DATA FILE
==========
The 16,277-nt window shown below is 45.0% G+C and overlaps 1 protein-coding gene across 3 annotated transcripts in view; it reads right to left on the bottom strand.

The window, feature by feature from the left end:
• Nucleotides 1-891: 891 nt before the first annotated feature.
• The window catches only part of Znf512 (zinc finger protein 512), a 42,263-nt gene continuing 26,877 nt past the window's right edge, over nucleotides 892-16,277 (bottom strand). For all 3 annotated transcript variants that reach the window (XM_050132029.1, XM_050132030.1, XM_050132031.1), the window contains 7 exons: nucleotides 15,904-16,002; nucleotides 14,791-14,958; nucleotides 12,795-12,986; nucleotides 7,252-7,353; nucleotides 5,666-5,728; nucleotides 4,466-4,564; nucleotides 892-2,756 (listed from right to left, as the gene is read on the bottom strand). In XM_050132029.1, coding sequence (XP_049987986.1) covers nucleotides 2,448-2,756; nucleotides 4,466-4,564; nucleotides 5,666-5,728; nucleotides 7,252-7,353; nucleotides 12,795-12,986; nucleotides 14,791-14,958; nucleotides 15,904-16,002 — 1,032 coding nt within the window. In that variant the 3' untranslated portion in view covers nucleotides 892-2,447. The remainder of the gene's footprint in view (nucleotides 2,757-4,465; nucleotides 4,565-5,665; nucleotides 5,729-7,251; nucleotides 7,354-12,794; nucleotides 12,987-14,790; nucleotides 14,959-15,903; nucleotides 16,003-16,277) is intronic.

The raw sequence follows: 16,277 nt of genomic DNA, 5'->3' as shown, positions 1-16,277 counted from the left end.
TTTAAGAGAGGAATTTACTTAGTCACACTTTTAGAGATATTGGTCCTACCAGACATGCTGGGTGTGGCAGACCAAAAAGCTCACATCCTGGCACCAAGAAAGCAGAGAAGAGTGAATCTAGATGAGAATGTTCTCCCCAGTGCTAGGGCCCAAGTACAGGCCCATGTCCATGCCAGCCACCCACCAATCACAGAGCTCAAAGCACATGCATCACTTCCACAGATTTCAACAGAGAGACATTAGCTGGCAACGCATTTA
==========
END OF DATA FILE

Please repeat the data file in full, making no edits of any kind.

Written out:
The 16,277-nt window shown below is 45.0% G+C and overlaps 1 protein-coding gene across 3 annotated transcripts in view; it reads right to left on the bottom strand.

The window, feature by feature from the left end:
• Nucleotides 1-891: 891 nt before the first annotated feature.
• The window catches only part of Znf512 (zinc finger protein 512), a 42,263-nt gene continuing 26,877 nt past the window's right edge, over nucleotides 892-16,277 (bottom strand). For all 3 annotated transcript variants that reach the window (XM_050132029.1, XM_050132030.1, XM_050132031.1), the window contains 7 exons: nucleotides 15,904-16,002; nucleotides 14,791-14,958; nucleotides 12,795-12,986; nucleotides 7,252-7,353; nucleotides 5,666-5,728; nucleotides 4,466-4,564; nucleotides 892-2,756 (listed from right to left, as the gene is read on the bottom strand). In XM_050132029.1, coding sequence (XP_049987986.1) covers nucleotides 2,448-2,756; nucleotides 4,466-4,564; nucleotides 5,666-5,728; nucleotides 7,252-7,353; nucleotides 12,795-12,986; nucleotides 14,791-14,958; nucleotides 15,904-16,002 — 1,032 coding nt within the window. In that variant the 3' untranslated portion in view covers nucleotides 892-2,447. The remainder of the gene's footprint in view (nucleotides 2,757-4,465; nucleotides 4,565-5,665; nucleotides 5,729-7,251; nucleotides 7,354-12,794; nucleotides 12,987-14,790; nucleotides 14,959-15,903; nucleotides 16,003-16,277) is intronic.

The raw sequence follows: 16,277 nt of genomic DNA, 5'->3' as shown, positions 1-16,277 counted from the left end.
TTTAAGAGAGGAATTTACTTAGTCACACTTTTAGAGATATTGGTCCTACCAGACATGCTGGGTGTGGCAGACCAAAAAGCTCACATCCTGGCACCAAGAAAGCAGAGAAGAGTGAATCTAGATGAGAATGTTCTCCCCAGTGCTAGGGCCCAAGTACAGGCCCATGTCCATGCCAGCCACCCACCAATCACAGAGCTCAAAGCACATGCATCACTTCCACAGATTTCAACAGAGAGACATTAGCTGGCAACGCATTTA